VI. Oral proceedings were held on 11 April 2003. During the oral proceedings the appellant withdrew all requests on file and filed a new main request.
VII. The new main request contained claims 1 to 15 for the Contracting States AT, BE, CH, LI, DE, FR, GB, IT, LU, NL and SE, wherein claim 1 read:
"1. Variants of the HIV-3 retrovirus deposited at the European Collection of Animal Cell Cultures (ECACC) under N° V88060301, said variants having the following essential morphological and immunological properties:
- The virus exhibits a tropism for T4 lymphocytes;
- The virus is cytotoxic for the lymphocytes that it infects;
- The virus has a diameter of approximately 120 nm;
- The virus possesses a magnesium dependent reverse transcriptase activity;
- It can be cultivated in T4 receptor-bearing immortalized cell lines;
- Lysates of the virus contain a p25 protein which is immunologically distinct from the p19 protein of HTLV-I and the p24 proteins of HIV-1 and HIV-2 as determined by Western blot analysis and partial CNBr-cleavage, respectively;
- Lysates of the virus contain a gp120 protein which is immunologically distinct from the gp110 protein of HTLV-1, the gp120 of HIV-1 and the gp120 of HIV-2 as determined by Western blot analysis;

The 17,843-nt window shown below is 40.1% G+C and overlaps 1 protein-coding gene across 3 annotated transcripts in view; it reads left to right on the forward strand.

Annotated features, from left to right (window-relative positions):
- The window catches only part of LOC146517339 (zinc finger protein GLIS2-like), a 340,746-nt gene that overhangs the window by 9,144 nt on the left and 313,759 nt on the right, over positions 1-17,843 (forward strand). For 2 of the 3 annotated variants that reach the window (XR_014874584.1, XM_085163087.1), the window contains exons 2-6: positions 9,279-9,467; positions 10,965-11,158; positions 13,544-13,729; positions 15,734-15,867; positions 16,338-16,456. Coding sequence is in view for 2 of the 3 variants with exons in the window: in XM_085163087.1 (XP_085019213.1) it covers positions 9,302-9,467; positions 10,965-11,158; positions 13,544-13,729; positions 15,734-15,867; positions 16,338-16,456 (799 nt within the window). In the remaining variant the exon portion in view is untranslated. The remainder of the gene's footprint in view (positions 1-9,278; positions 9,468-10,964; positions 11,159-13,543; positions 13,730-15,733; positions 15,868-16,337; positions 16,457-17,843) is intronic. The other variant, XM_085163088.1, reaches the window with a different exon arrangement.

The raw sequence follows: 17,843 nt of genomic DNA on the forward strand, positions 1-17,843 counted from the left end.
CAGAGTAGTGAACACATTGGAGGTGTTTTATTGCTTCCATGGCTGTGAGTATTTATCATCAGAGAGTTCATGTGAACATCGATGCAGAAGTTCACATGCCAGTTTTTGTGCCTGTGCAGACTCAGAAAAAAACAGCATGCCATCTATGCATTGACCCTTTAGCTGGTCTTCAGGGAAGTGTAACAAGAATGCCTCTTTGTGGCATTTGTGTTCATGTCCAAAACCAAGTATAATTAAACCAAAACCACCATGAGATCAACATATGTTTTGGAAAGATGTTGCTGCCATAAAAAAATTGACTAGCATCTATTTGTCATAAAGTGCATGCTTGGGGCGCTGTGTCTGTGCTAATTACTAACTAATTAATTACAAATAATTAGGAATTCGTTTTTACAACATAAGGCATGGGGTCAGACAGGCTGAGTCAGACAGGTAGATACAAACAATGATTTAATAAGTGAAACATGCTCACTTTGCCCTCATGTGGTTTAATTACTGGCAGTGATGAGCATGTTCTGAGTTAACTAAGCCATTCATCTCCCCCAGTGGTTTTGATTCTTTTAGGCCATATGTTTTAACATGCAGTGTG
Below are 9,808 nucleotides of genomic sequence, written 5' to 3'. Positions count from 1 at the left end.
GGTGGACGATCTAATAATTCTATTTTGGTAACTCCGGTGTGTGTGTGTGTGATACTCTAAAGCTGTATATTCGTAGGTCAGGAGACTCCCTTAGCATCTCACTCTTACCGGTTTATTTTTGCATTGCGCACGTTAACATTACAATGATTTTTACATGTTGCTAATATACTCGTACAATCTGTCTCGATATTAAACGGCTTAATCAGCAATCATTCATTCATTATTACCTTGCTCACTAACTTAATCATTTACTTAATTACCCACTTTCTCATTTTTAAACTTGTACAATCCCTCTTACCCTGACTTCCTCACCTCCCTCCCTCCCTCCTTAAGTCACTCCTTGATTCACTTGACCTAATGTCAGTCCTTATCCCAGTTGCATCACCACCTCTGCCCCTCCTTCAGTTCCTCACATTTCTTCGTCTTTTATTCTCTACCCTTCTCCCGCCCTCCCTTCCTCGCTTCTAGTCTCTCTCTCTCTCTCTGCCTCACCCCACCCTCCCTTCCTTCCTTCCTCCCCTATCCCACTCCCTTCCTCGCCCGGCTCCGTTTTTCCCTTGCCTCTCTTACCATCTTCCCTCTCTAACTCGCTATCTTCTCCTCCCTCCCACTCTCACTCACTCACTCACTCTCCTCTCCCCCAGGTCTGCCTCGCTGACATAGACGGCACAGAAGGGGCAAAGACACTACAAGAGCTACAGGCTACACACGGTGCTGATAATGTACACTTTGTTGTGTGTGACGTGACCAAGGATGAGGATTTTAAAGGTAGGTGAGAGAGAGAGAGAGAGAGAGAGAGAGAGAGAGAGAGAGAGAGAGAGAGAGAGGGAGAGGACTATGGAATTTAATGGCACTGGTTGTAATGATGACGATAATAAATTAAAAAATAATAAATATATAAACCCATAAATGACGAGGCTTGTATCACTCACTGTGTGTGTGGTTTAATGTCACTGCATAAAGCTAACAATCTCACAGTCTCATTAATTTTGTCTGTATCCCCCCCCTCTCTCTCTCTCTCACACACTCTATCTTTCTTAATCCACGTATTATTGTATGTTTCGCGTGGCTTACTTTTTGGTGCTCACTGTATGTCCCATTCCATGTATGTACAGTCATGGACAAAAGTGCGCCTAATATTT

- The lysate of the virus contains in addition a gp41 glycoprotein with a molecular weight of 40,000-45,000;
- The genomic RNA of the variant HIV-3 hybridizes neither with the sequences of HIV-1 nor with the sequences of HIV-2 under stringent hybridization conditions;
- Lysates of the virus contain a p16 protein which differs from the p17 of HIV-1 and HIV-2 as determined by partial CNBr-cleavage;
- Lysates of the virus contain a p31 endonuclease which differs from the p31 endonuclease from HIV-1 and HIV-2 as determined by partial CNBr-cleavage;
and said variants having CNBr- and BNPS-skatole cleavage patterns of the p25 protein, the p16 protein, the p31 protein and the reverse transcriptase as illustrated in Fig. 13."
Claim 2 was directed to a variant of claim 1 comprising in its nucleic acid sequence a contiguous R region and a U3 region sequence hybridizing under stringent hybridization conditions with the nucleic acid sequences as represented in Tables II and III.
Claim 3 read:
"3. A nucleic acid molecule containing at least a portion of the cDNA corresponding to the entire RNA genome of a variant HIV-3 retrovirus strain of claim 1 or 2 or the complementary strand thereof and which specifically hybridizes with the nucleotide sequence of the HIV-3 strain deposited under ECACC N° V88060301 under stringent hybridization conditions."
Claim 4 was directed to the nucleic acid molecule of claim 3 comprising the sequences corresponding to the entire RNA genome of the HIV-3 retrovirus strain of claim 1 or 2.
Claim 5 read:
"5. A nucleic acid molecule portion of the cDNA corresponding to the entire RNA genome of the HIV-3 retrovirus strain deposited under ECACC N° V88060301 or the complementary strand thereof and which specifically hybridizes with the nucleotide sequence of said HIV-3 strain under stringent hybridization conditions."